- successfully passing our 3rd consecutive ISO / SN 9001 Quality Management System audit
- working towards achieving Smart about Salt Certification
- having key team members complete individual Industry Certifications
- bringing in the latest snow removal technologies to upgrade our winter operations
Founded in 1996, SIMA is North America’s largest trade association for professionals involved with the snow & ice industry. MPS has been a member for over 15 years, with President Jim Monk having served for several years on the SIMA Board of Directors (including two years as Board President), and MPS personnel have been active volunteers on SIMA committees and at various symposiums.
We are in the process of doubling our number of SIMA Certified Snow Professionals (CSP), from 2 to 4, and ensuring that four more team members will be certified in Advanced Snow Management before the onset of winter. In addition, SIMA has allowed MPS to grow and succeed through networking opportunities with other snow removal providers, ongoing training at seminars & webinars, and through introductions to the latest technology that manufacturers and suppliers have to offer.
The Smart about Salt Council is a Waterloo based organization that is dedicated toward expanding the best practices in salt management to improve winter safety and reduce salt use and its environmental impact. We believe in Smart about Salt’s approach, and their belief that “there is strength in numbers and that together we can address the complex social, economic and environmental issues related to winter safety.”
MPS Property Services is proud to be involved in this process of continual improvement, and for participating in the University of Waterloo’s Salt Usage study over the past two winters.
ISO 9001 (SN 9001)
Finally, improving customer service has always been a priority for MPS. Achieving our ISO 9001 (SN 9001) Certification last year has proved to be of considerable effect in enhancing our clients’ experience. By focusing on continual improvement to our Sales, Training and Operations processes, we are able to achieve great success in meeting the standards and expectations that our customers demand.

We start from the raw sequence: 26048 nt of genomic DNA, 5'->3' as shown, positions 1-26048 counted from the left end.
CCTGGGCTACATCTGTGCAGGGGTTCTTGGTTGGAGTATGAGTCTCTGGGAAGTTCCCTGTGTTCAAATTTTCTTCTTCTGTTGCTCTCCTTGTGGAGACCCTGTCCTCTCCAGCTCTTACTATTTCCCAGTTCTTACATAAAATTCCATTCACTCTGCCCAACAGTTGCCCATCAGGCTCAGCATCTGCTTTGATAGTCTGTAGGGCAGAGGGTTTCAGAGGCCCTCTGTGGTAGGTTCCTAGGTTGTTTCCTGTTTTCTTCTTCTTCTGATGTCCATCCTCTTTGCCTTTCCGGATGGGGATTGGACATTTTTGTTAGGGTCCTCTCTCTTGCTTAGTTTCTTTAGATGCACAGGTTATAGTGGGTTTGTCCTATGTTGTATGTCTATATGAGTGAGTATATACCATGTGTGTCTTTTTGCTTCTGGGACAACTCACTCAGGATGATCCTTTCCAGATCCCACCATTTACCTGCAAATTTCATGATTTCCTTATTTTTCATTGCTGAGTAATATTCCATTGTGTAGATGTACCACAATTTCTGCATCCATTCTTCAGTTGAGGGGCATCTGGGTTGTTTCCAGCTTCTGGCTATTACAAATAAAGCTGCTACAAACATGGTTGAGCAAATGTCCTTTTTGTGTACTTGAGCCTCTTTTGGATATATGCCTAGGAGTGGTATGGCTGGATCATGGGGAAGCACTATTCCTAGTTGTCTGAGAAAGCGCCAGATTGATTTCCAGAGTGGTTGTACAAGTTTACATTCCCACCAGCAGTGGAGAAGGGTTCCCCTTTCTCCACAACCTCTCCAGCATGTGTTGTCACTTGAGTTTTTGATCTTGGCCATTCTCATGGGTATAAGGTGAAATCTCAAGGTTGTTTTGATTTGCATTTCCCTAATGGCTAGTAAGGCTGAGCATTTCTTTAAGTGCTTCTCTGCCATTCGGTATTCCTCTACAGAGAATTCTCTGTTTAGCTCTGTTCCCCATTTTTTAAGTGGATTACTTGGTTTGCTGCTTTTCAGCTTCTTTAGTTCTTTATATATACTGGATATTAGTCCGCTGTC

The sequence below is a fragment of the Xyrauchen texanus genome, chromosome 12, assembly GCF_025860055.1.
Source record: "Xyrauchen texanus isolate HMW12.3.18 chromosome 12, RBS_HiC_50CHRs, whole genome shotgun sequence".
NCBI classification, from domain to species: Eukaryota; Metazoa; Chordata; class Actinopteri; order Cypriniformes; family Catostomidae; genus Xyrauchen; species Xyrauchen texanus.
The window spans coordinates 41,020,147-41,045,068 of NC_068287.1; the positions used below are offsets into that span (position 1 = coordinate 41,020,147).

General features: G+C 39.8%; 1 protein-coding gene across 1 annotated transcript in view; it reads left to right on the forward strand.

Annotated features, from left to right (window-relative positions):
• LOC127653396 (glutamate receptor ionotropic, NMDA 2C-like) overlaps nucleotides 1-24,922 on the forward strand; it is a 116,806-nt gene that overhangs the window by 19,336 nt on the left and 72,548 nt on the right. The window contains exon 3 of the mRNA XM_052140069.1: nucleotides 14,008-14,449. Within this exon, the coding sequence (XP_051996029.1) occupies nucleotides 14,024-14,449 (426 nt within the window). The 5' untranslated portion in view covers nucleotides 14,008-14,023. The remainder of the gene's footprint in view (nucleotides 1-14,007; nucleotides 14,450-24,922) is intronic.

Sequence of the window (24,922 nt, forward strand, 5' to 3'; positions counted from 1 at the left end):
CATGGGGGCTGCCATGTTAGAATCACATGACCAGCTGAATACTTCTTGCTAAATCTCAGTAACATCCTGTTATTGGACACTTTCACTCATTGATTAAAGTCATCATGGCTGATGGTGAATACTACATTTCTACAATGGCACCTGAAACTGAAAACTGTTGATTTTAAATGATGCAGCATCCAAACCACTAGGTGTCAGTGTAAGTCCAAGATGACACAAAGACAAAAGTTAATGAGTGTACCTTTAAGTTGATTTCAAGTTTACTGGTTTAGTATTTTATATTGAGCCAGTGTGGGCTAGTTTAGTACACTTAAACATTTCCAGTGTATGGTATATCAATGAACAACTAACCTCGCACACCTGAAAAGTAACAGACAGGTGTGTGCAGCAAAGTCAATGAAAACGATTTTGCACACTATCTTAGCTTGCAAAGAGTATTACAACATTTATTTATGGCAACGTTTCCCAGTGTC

Together, all of this hard work that has been done by MPS in the “off-season” will guide us in our goal of setting higher standards for the Snow & Ice Management industry as a whole, and building sustainable relationships with our valued clients.
Click here to read more about our ISO SN 9001 Certification and our ISO SN 9001 Field Audit
– Ken Jorgenson
Are there hidden dangers lurking on your commercial property?
It is never a bad decision to spend a little bit of time re-evaluating your commercial property with an eye to identify any potential hazards that could lead to serious health & safety or liability issues down the road.
In today’s business climate, making simple repairs or changes before these hidden dangers get out of control is always a prudent strategy, and should become a regular part of your best practices handbook. The most common hidden dangers we come across day-after-day can include the following:
- Low-hanging or dead tree branches, especially near walkways or driveway entrances, can be a risk to both pedestrians and moving vehicles, and can also block visibility for vehicles pulling out into traffic. Raising the canopies of existing trees to a desirable level, and cutting out dead, diseased or damaged branches will improve the health of the trees while making their surroundings less hazardous.
- Heaved or sunken sections of interlocking paving stones or asphalt are not only a trip & fall hazard, but can also lead to pools of ice (slip & fall hazard) forming during the winter season. Quite often, a simple “lift and re-lay” will fix this risk.
- Inadequately marked traffic lanes or pedestrian crossing areas can create situations where people or vehicles are placed in a dangerous situation. By having distinct and clearly marked lines, directional arrows, signs and crosswalks prominently displayed, your property’s traffic flow and organization are optimized while reducing risk & liability at the same time.